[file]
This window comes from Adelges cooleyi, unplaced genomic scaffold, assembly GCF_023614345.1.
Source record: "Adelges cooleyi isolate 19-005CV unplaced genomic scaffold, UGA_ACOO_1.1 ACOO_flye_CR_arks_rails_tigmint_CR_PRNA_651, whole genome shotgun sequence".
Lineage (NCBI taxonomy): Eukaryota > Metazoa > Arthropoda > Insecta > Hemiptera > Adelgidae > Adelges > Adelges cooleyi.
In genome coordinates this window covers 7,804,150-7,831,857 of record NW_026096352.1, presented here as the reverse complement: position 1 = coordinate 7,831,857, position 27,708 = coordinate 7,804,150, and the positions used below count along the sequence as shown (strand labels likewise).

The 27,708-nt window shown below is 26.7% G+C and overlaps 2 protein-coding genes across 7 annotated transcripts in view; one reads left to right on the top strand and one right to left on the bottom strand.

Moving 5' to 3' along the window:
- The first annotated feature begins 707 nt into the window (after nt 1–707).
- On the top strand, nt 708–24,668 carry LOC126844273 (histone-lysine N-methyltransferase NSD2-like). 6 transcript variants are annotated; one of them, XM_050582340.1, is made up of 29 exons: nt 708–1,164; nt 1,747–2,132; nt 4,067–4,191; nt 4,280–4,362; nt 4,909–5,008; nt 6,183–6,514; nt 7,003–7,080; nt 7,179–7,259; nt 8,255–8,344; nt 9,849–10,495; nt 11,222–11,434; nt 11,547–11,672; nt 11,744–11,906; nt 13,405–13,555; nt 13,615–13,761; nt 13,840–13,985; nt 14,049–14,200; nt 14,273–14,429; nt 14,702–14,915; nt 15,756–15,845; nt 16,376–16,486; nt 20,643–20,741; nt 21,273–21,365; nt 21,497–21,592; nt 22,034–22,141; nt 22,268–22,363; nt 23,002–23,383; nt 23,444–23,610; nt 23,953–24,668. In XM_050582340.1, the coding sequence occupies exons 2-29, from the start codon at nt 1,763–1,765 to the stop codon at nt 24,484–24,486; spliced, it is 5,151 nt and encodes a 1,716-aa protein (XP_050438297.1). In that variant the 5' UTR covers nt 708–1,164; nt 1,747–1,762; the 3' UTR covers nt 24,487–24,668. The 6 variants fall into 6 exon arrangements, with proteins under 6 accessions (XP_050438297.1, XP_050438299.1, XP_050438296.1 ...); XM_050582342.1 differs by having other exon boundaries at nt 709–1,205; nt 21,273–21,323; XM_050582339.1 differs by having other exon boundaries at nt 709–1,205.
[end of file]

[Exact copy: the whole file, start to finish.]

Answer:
This window comes from Adelges cooleyi, unplaced genomic scaffold, assembly GCF_023614345.1.
Source record: "Adelges cooleyi isolate 19-005CV unplaced genomic scaffold, UGA_ACOO_1.1 ACOO_flye_CR_arks_rails_tigmint_CR_PRNA_651, whole genome shotgun sequence".
Lineage (NCBI taxonomy): Eukaryota > Metazoa > Arthropoda > Insecta > Hemiptera > Adelgidae > Adelges > Adelges cooleyi.
In genome coordinates this window covers 7,804,150-7,831,857 of record NW_026096352.1, presented here as the reverse complement: position 1 = coordinate 7,831,857, position 27,708 = coordinate 7,804,150, and the positions used below count along the sequence as shown (strand labels likewise).

The 27,708-nt window shown below is 26.7% G+C and overlaps 2 protein-coding genes across 7 annotated transcripts in view; one reads left to right on the top strand and one right to left on the bottom strand.

Moving 5' to 3' along the window:
- The first annotated feature begins 707 nt into the window (after nt 1–707).
- On the top strand, nt 708–24,668 carry LOC126844273 (histone-lysine N-methyltransferase NSD2-like). 6 transcript variants are annotated; one of them, XM_050582340.1, is made up of 29 exons: nt 708–1,164; nt 1,747–2,132; nt 4,067–4,191; nt 4,280–4,362; nt 4,909–5,008; nt 6,183–6,514; nt 7,003–7,080; nt 7,179–7,259; nt 8,255–8,344; nt 9,849–10,495; nt 11,222–11,434; nt 11,547–11,672; nt 11,744–11,906; nt 13,405–13,555; nt 13,615–13,761; nt 13,840–13,985; nt 14,049–14,200; nt 14,273–14,429; nt 14,702–14,915; nt 15,756–15,845; nt 16,376–16,486; nt 20,643–20,741; nt 21,273–21,365; nt 21,497–21,592; nt 22,034–22,141; nt 22,268–22,363; nt 23,002–23,383; nt 23,444–23,610; nt 23,953–24,668. In XM_050582340.1, the coding sequence occupies exons 2-29, from the start codon at nt 1,763–1,765 to the stop codon at nt 24,484–24,486; spliced, it is 5,151 nt and encodes a 1,716-aa protein (XP_050438297.1). In that variant the 5' UTR covers nt 708–1,164; nt 1,747–1,762; the 3' UTR covers nt 24,487–24,668. The 6 variants fall into 6 exon arrangements, with proteins under 6 accessions (XP_050438297.1, XP_050438299.1, XP_050438296.1 ...); XM_050582342.1 differs by having other exon boundaries at nt 709–1,205; nt 21,273–21,323; XM_050582339.1 differs by having other exon boundaries at nt 709–1,205.